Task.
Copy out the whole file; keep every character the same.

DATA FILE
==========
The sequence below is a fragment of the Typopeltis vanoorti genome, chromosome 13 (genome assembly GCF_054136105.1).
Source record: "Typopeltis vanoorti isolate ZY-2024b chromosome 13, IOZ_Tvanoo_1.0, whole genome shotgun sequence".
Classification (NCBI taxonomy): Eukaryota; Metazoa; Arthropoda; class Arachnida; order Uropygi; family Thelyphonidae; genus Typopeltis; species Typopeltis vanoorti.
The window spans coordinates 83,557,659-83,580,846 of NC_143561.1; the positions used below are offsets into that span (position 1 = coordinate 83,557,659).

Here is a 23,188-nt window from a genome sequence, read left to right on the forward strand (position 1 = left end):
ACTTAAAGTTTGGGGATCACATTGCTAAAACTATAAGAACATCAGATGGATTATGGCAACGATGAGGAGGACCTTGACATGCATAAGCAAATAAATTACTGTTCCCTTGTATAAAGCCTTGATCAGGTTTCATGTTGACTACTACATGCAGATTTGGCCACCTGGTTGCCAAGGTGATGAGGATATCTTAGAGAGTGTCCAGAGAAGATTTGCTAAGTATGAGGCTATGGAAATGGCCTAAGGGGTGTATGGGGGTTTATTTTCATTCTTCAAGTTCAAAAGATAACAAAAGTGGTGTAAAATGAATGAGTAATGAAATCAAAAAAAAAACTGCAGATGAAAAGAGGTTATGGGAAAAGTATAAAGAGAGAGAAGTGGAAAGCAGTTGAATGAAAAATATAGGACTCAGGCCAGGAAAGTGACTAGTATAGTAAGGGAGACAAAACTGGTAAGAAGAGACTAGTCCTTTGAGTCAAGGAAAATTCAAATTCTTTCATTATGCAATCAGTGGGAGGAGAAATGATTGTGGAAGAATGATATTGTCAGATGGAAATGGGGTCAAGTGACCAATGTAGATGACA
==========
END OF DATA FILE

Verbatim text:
The sequence below is a fragment of the Typopeltis vanoorti genome, chromosome 13 (genome assembly GCF_054136105.1).
Source record: "Typopeltis vanoorti isolate ZY-2024b chromosome 13, IOZ_Tvanoo_1.0, whole genome shotgun sequence".
Classification (NCBI taxonomy): Eukaryota; Metazoa; Arthropoda; class Arachnida; order Uropygi; family Thelyphonidae; genus Typopeltis; species Typopeltis vanoorti.
The window spans coordinates 83,557,659-83,580,846 of NC_143561.1; the positions used below are offsets into that span (position 1 = coordinate 83,557,659).

Here is a 23,188-nt window from a genome sequence, read left to right on the forward strand (position 1 = left end):
ACTTAAAGTTTGGGGATCACATTGCTAAAACTATAAGAACATCAGATGGATTATGGCAACGATGAGGAGGACCTTGACATGCATAAGCAAATAAATTACTGTTCCCTTGTATAAAGCCTTGATCAGGTTTCATGTTGACTACTACATGCAGATTTGGCCACCTGGTTGCCAAGGTGATGAGGATATCTTAGAGAGTGTCCAGAGAAGATTTGCTAAGTATGAGGCTATGGAAATGGCCTAAGGGGTGTATGGGGGTTTATTTTCATTCTTCAAGTTCAAAAGATAACAAAAGTGGTGTAAAATGAATGAGTAATGAAATCAAAAAAAAAACTGCAGATGAAAAGAGGTTATGGGAAAAGTATAAAGAGAGAGAAGTGGAAAGCAGTTGAATGAAAAATATAGGACTCAGGCCAGGAAAGTGACTAGTATAGTAAGGGAGACAAAACTGGTAAGAAGAGACTAGTCCTTTGAGTCAAGGAAAATTCAAATTCTTTCATTATGCAATCAGTGGGAGGAGAAATGATTGTGGAAGAATGATATTGTCAGATGGAAATGGGGTCAAGTGACCAATGTAGATGACA